Creation Corner Column, July 2012, Ecology Resources: Rio + 20, Books, etc.

Ecology Resources:  Rio + 20, Books, Young People's Selections, Business Issues, Films and DVD Series, Web Sites, Photography Exhibit
Rio + 20
"Rio + 20: An Endangered Species?" article by Timothy O'Riordan et al. (Mar/Apr '12) and
"Greening the United Nations Charter" article by Frank Biermann (May/June '12)
A Tear at the Edge of Creation: A Radical New Vision for Life in an Imperfect Universe by Marcelo Gleiser (2010).
 A World Without Bees, by Allison Benjamin & Brian McCallum (2009).
The Carbon Age: How Life's Core Element Has Become Civilization's Greatest Threat, by Eric Roston (2008).
The Global Warming Reader: A Century of Writing About Climate Change, edited by Bill McKibben.  Scholar/activist collects writings of Elizabeth Kolbert, Rev. Sally Bingham, James Hansen, Arundhati Roy, Al Gore, Naomi Klein, George Monbiot, Van Jones, Svante Arrhenius, Paul Crutzen, and others (2012).
The Great Animal Orchestra: Finding the Origins of Music in the World's Wild Places, by Bernie Krause (2012).  The author, who helped define the structure of soundscape ecology and coined the term biophony ("the sound of all living organisms except us"), has spent decades recording and archiving wild/pristine sound environments ("soundscapes") from around the world, and produced an impressive discography (In a Wild Sanctuary, Gorillas in the Mix, Amazon Days Amazon Nights, are examples).  Together with his books (some with a companion CD), the collections are a guide to nature's sonic treasures, and as such beg us to pay attention to their fate.  The Wikipedia site for Krause notes that "Sadly, it is now estimated that over half of these habitats have been destroyed or so compromised by human intervention that Krause's recordings are all that is left of their original diversity."  What do you hear when you experience the native habitat of your local symphony orchestra? (2012).
The Greatest Show on Earth: The Evidence for Evolution, by Richard Dawkins (2009).
The Illustrated Atlas of Wildlife by Channa Bambaradeniya et al (2009).
The Race for What's Left:  The Global Scramble for the World's Last Resources, by Michael T. Klare.  Is combative conflict for arable land, minerals and energy resources avoidable?  Might adaptive cooperation solve increasing consumer demand for the world's remaining resource reserves?  Are extreme extractive technologies for exploiting fossil fuels accelerating climate change and destroying the environment?  (2012)
The Social Conquest of Earth by Edward O. Wilson.  Our latter-day Darwin and Thoreau, Pulitzer Prize-winning author asks: "Where do we come from?; "What are we?"; and "Where are we going?"  (2012)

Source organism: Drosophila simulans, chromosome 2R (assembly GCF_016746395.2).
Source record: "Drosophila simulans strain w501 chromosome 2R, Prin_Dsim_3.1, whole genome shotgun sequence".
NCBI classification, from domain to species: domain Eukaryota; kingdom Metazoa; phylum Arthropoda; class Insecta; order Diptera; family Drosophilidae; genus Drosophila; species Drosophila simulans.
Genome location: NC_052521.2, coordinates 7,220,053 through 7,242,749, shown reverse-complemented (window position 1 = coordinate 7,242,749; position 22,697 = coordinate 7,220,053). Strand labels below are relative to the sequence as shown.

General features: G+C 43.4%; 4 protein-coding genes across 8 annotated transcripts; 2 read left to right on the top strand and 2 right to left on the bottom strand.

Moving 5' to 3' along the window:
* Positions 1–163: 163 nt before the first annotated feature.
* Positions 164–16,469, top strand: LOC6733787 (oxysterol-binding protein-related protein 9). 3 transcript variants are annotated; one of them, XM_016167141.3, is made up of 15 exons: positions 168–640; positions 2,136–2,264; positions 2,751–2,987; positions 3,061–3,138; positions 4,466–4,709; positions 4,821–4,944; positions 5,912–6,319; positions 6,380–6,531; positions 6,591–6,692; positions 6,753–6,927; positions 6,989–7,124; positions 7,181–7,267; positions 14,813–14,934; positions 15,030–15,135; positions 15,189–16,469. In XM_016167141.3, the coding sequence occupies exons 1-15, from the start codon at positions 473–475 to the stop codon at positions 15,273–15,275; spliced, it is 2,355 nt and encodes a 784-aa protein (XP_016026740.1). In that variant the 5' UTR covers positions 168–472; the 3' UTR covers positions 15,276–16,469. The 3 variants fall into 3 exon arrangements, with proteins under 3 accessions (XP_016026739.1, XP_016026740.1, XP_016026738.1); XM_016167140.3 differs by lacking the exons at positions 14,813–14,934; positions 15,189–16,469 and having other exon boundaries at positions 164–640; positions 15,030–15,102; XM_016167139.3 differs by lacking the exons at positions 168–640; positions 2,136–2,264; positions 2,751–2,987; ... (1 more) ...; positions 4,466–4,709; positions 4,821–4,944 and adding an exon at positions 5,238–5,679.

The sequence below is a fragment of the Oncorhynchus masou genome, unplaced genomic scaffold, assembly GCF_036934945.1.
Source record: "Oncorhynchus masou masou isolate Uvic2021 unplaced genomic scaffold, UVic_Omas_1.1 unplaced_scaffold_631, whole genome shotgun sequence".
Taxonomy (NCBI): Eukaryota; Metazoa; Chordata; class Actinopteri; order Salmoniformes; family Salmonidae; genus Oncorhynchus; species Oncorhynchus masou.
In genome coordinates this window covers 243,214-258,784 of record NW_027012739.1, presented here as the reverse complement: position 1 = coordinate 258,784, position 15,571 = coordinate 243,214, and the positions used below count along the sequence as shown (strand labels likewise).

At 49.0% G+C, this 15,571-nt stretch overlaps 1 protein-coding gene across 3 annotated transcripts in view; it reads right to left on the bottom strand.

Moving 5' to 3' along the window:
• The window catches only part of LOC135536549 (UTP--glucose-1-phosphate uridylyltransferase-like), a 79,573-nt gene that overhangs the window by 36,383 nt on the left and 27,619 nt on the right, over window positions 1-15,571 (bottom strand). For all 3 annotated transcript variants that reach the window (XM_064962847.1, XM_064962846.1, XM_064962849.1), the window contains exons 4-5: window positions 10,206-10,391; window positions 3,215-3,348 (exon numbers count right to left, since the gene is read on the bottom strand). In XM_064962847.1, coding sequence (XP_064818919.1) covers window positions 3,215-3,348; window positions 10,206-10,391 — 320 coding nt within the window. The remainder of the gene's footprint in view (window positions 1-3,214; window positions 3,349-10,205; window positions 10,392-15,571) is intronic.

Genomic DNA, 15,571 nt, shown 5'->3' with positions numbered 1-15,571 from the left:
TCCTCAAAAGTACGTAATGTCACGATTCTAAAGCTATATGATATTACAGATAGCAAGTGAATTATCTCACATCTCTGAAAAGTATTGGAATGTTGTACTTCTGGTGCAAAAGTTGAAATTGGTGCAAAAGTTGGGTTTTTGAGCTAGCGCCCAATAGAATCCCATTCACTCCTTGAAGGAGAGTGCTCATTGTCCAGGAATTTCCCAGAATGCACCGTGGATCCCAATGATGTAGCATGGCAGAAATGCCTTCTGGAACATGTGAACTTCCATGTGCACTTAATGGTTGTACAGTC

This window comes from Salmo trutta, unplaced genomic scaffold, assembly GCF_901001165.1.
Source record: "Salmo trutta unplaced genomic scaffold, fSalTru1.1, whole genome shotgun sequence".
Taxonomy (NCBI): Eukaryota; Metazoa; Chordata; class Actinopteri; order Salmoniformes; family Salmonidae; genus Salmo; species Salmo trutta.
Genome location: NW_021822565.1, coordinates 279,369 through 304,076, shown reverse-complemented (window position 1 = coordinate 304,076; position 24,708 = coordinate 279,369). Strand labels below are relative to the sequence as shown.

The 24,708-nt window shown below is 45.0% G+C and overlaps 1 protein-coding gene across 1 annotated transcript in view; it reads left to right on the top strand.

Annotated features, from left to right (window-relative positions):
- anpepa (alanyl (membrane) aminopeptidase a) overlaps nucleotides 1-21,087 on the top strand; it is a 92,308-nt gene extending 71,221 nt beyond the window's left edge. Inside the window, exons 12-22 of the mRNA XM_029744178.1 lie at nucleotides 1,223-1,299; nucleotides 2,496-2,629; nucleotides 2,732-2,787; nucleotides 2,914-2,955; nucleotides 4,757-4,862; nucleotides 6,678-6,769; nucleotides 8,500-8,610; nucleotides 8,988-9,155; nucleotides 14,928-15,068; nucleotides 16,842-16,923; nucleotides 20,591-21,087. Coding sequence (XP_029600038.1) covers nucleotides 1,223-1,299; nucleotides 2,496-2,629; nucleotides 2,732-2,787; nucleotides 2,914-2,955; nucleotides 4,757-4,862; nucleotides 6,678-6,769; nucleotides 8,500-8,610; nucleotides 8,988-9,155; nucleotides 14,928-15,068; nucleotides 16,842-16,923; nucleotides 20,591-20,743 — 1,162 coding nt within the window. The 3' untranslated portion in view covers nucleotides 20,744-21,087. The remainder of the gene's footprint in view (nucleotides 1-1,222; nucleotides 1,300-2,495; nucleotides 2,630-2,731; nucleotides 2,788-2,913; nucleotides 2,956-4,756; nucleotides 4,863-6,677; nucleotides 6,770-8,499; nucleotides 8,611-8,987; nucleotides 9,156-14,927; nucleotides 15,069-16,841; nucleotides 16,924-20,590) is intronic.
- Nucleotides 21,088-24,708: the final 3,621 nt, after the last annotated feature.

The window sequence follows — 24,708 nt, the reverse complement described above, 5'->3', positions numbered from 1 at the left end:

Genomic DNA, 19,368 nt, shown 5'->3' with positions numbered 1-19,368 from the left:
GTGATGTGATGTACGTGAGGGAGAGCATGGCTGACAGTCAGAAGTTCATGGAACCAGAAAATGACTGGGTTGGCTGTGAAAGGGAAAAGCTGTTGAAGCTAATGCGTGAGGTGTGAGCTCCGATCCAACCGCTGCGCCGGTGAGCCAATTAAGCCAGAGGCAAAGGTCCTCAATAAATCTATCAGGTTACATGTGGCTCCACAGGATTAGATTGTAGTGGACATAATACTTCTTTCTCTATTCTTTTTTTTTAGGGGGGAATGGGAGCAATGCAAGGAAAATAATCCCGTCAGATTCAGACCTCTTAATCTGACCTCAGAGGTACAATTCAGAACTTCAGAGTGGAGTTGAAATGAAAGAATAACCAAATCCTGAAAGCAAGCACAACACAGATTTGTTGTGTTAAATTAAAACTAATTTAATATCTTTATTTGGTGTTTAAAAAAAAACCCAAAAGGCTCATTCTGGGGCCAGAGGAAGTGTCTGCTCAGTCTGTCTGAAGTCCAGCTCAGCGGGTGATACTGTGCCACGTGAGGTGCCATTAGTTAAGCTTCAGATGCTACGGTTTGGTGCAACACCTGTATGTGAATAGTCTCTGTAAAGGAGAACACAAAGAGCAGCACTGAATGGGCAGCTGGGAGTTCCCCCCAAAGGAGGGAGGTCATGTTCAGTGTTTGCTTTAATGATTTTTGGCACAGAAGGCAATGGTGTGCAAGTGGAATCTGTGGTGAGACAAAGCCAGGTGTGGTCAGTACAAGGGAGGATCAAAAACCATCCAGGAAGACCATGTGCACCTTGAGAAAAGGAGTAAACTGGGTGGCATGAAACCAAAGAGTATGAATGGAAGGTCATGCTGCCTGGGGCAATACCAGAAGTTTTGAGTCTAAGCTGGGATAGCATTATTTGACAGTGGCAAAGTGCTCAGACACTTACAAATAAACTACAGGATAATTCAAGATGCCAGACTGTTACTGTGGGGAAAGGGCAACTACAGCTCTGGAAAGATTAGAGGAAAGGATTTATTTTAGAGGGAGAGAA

The Thoreau You Don't Know:  What the Prophet of Environmentalism Really Meant, by Robert Sullivan (2009).
The Wealth of Nature: Ecosystem Services, Biodiversity, and Human Well-Being, by Cristina G. Mittermeier, series editor (2009).
Change Comes to Dinner: How Vertical Farmers, Urban Growers and Other Innovators are Revolutionizing What America Eats, by Katherine Gustafson.
"Hoperaking" positive ideas and trends to offset our pessimism.  (2012)
Climate Change and Climate Modeling by J. David Neelin (2011 CHOICE Outstanding Academic Title).
Cultivating an Ecological Conscience: Essays from a Farmer Philosopher, by Frederick L. Kirschenmann (2010).    The author, also an academic philosopher/theologian, is a leader in sustainable agriculture who manages his North Dakota family's 3500 acre certified organic farm.
Ethics and Animals by Lori Gruen. (2011 CHOICE Outstanding Academic Title).
Fevered:  Why a Hotter Planet Will Make Us Sick and How We Can Save Ourselves, by Linda Marsa, forthcoming from Rodale Press.
Fruitless Fall: The Collapse of the Honey Bee and the Coming Agricultural Crisis, by Rowan Jacobsen (2008).
Global Warming Gridlock by David G. Victor.  (One of the Best Books of 2011, rated by The Economist).
Gunfight at the Eco-Corral: Western Cinema and the Environment by Robin L. Murray and Joseph K. Heumann (in paperback).  "Most film critics point to classic conflicts---good versus evil, right versus wrong, civilization versus savagery---as defining themes of the American western.  In this provocative examination of Westerns from Tumbleweeds (1925) to Rango (2011), the authors argue for a more expansive view that moves beyond traditional conflicts to encompass environmental themes and struggles" (from the advert for the book). 2012
Vedic Ecology: Practical Wisdom for Surviving the 21st Century, by Ranchor Prime, a Worldwide Fund for Nature advisor, (2002).
Wild: From Lost to Found on the Pacific Coast Trail by Cheryl Strayed relates her journey in solitude from grief, seeking for a cure by taking a hike.  2012 
 Young People's  Selections
Richard Louv's The Last Child in the Woods and latest The Nature Principle: Reconnecting with Life in a Virtual Age have helped launch the New Nature Movement, thus planting a seed for re-envisioning the restorative power of the natural world.  See his blog at; The Children and Nature Network at  For a catalog of resources, go to .
A Stick is an Excellent Thing: Poems Celebrating Outdoor Play by Marilyn Singer and illustrated by LeUyem Pham, might make kids want to run outside and play. 2012
Nasty Bugs by children's poetry expert Lee Bennett Hopkins and illustrations by Will Terry includes a "biography" of each bug described. 2012
A Meal of Stars: Poems Up and Down by Dana Jensen and illustrated by Tricia Tusa is another book on outdoor poems. 2012